Overrun by Globalization – Willingness to challenge democracy
In the morning of the 9th November Trump’s supporters burst into applause meeting the new president of the United States, giving the way to the candidate openly avowed as a racist, sexist and xenophobic to become a leader of The Free World. Trump phenomenon stirred endless debates about the possible reasons of his popularity.
American people had a lot to remember from his extraordinary and unusual election campaign, especially his promise to build a wall along Mexican border and deport around 11 million illegal immigrants to their home countries. Can we assess Trump’s rhetoric to be serving the best interests of America and making “America great again”? Probably no, but at least we can declare it as an essential cause making immigrants tremble from fear in the cradle of liberal democracy.
|Riot of citizens deeply inspired with rightist ideas and mottos has been contagious both in Europe and the United States|
2016 has been an extraordinary year in the world politics with Brexit being one of the most remarkable episodes alongside the US Presidential Elections, disquieting international society about an evident inception of a New Era. On the day of the historic vote, the British nation decided to leave the European Union. However, Google suggests that British citizens began digesting this information when Britain was already out of the union. So why did British nation come to the rash decision to cast a leave vote, despite prime minister David Cameroon’s attempts to convince citizens that Brexit could harm British trade industry? The answer is rather clear and it is the British identity crisis caused by nationalistic rhetoric that has been accusing immigrants in the transformation of the country image.
While bemoaning their economic or social problems, citizens tend to look for the scapegoats to blame their misfortune on. Riots of citizens deeply inspired by rightist ideas and mottos have proved contagious both in Europe and the United States.
Migrant crisis and a more general disappointment with the political status quo played a decisive role in shaping nationalistic ruling elites of the world’s biggest powers. Citizens’ willingness to challenge existing democratic practice stems from the socio-economic ramifications and the identity crisis brought by the process of globalization.
It is more than apparent that rightist, nationalistic rhetoric has deeply touched the hearts of those voters, who blame foreign nationals and their governments in their hardship.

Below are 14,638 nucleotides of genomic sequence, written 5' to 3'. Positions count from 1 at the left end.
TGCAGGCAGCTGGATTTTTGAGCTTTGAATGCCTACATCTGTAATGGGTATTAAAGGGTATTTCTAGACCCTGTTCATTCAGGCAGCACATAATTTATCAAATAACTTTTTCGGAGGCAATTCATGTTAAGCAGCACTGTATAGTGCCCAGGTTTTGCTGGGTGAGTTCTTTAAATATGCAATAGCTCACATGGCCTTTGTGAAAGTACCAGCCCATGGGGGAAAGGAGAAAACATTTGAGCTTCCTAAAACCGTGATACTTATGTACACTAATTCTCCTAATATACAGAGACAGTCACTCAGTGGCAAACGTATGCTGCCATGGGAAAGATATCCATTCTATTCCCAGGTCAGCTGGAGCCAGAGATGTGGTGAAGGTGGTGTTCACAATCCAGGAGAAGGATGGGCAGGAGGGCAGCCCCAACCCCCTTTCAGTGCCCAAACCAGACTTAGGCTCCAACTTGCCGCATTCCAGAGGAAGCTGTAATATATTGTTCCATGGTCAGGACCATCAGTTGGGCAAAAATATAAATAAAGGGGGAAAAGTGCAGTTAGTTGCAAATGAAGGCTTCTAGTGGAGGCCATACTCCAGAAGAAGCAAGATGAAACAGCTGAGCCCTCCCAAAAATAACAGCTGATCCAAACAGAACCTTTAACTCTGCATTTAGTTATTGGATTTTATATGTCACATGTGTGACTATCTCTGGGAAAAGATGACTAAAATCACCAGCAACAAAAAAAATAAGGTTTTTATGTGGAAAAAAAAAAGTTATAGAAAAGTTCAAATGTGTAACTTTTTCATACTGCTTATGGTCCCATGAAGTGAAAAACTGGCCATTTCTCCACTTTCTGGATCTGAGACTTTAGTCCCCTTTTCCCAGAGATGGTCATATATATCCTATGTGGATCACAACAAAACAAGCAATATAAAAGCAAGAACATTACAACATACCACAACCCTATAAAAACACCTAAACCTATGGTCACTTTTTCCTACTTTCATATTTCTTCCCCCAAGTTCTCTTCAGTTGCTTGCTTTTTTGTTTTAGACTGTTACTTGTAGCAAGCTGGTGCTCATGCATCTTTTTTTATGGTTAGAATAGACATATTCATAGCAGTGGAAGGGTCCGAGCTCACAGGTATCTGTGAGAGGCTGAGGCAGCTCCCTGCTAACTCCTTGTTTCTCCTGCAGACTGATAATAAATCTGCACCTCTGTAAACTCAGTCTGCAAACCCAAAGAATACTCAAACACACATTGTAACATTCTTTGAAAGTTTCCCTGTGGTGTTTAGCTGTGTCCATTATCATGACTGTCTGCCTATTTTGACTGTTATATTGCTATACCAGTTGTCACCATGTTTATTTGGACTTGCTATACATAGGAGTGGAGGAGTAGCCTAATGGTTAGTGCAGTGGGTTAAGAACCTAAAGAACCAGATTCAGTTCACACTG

In his book, the “Clash of Civilizations and Remaking the World Order” Samuel Huntington stresses that the picture of a world, divided into -“Us” and “Them” in some measure corresponds with the reality as “people are always tempted to divide people into us and them, our civilization and those barbarians”. If we look closer this division is more than relevant to current political swings, revealing the attitude of citizens even in the world’s most developed and advanced democracies reluctant to life with relatively different “others” as they associate foreign nationals with “those barbarians” humiliating their national identity and fundamental values.
Huntington predicted that global politics would be dominated by the clash of civilizations, identifying cultural distinction as a fundamental source of conflict in the modern world. While analyzing current political events we can notice that “cultural conflicts” have actually reached its latest phase of evolution in advanced democracies, where citizens take the field against “Others” and their political establishments mainly trying to find solutions though democratic means (elections, referendums, and popular votes) and as a trend elect evidently nationalistic powers, those who give the promise to bring the glory of the nation and rescue it from inevitable extinction.
Catch the wave, contagious nationalism
While White House has become home for Donald Trump, first-tour presidential election polls in France have revealed that Marine Le Pen’s Front National is convincingly walking on the path of occupying the Élysée Palace. Marine Le Pen was one of the first European leaders who welcomed the results of the US elections, congratulating free American people. Since immigration and identity crisis, together with rising terrorism there are rather caustic issues in today’s France: fear is growing for FrExit referendum in case of Le Pen’s presidency, that together with BrExit will apparently be the “end of the EU”. While Trump is real, nonetheless what mainstream politicians say in France contagious wave of nationalism is rising high above in France and perhaps is endorsing another political earthquake in Europe.
Can a historic new era be declared as officially open without Germans? Not at all, Germany which also holds elections next year could also be analyzed as the member of a Nationalists’ Club. Frauke Petry, the leader of the rightwing populist Alternative für Deutschland also found US election result initially “encouraging” that could lead to real political changes in Europe. While superpowers’ struggle over identity hoping to make Europe Great Again the new wave of the modern nationalism is likely to succeed over Liberal Democracy.